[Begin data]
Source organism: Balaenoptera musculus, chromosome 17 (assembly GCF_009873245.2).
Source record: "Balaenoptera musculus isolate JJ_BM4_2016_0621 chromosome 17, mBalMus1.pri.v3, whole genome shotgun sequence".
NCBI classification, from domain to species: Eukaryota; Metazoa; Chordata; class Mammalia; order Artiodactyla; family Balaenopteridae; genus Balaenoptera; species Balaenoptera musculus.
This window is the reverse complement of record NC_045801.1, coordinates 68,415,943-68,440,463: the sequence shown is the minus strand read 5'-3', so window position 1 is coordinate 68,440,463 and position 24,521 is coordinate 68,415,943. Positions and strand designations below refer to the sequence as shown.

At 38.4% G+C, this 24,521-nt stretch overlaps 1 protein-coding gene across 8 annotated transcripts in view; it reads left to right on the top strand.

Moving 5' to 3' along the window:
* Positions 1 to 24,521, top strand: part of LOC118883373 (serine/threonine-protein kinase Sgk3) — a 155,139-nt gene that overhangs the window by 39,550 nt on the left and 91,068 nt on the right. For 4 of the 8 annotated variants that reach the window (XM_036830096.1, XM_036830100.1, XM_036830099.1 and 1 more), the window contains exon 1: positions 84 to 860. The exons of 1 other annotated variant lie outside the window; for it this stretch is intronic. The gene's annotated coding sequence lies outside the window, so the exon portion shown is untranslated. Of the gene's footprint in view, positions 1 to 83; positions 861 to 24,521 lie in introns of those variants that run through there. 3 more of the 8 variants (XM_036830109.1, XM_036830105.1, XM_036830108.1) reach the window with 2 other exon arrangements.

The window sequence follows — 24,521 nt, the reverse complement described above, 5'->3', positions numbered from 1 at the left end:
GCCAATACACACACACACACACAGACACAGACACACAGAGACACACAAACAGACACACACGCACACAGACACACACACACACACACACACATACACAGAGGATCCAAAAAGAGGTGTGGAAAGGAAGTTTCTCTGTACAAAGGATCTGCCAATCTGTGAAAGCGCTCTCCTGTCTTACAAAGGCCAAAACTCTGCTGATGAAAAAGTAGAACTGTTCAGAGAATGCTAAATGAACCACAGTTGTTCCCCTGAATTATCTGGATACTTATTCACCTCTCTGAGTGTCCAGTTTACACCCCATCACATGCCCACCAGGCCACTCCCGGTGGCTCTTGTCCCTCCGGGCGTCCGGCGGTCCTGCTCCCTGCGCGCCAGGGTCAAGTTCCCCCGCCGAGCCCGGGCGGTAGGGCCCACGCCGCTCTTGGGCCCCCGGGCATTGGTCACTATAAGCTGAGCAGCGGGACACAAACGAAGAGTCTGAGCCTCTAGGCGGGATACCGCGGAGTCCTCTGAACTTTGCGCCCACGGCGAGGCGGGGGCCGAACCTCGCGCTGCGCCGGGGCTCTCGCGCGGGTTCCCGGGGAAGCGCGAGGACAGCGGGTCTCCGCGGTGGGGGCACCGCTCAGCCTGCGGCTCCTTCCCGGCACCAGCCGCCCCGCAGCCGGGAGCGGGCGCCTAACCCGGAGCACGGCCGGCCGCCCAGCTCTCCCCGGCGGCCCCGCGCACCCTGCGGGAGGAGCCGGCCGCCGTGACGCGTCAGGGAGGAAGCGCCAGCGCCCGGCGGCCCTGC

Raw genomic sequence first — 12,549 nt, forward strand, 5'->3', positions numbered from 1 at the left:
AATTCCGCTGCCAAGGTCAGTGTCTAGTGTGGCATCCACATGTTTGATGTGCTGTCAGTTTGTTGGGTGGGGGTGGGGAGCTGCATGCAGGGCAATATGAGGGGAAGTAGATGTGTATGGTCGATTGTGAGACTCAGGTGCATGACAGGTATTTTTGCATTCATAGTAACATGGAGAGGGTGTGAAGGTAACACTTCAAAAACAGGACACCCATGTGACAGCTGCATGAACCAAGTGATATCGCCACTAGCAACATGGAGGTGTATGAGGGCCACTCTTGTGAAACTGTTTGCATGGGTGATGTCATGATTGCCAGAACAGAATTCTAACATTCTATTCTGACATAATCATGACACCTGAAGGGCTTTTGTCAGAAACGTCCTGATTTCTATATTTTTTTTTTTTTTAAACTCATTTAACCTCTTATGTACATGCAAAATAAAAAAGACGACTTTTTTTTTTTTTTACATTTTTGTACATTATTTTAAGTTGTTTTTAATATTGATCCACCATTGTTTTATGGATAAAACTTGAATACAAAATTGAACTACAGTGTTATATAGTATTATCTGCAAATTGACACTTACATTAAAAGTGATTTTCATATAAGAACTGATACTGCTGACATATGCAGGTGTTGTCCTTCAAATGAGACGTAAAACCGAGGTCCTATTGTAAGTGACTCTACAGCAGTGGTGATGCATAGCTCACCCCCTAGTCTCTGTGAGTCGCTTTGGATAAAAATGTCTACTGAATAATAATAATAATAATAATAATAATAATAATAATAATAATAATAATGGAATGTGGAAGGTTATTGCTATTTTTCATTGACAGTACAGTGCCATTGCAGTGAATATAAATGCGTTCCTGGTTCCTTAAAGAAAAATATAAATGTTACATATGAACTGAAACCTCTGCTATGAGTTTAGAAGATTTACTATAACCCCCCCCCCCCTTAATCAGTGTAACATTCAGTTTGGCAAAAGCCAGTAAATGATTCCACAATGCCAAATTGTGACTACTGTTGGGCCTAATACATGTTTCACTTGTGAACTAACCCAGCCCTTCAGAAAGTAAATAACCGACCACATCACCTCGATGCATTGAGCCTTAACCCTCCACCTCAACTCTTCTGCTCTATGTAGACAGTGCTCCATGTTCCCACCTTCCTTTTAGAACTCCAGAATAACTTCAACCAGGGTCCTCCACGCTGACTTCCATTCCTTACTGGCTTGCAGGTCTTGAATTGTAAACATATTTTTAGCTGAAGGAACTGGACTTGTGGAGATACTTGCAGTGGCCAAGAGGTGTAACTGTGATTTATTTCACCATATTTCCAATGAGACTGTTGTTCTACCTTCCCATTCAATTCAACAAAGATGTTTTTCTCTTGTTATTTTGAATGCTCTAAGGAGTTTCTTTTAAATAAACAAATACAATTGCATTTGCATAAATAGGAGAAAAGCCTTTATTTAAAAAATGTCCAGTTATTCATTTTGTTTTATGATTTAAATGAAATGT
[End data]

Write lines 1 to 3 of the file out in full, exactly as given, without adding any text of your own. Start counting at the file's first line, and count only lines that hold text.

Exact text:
Source organism: Balaenoptera musculus, chromosome 17 (assembly GCF_009873245.2).
Source record: "Balaenoptera musculus isolate JJ_BM4_2016_0621 chromosome 17, mBalMus1.pri.v3, whole genome shotgun sequence".
NCBI classification, from domain to species: Eukaryota; Metazoa; Chordata; class Mammalia; order Artiodactyla; family Balaenopteridae; genus Balaenoptera; species Balaenoptera musculus.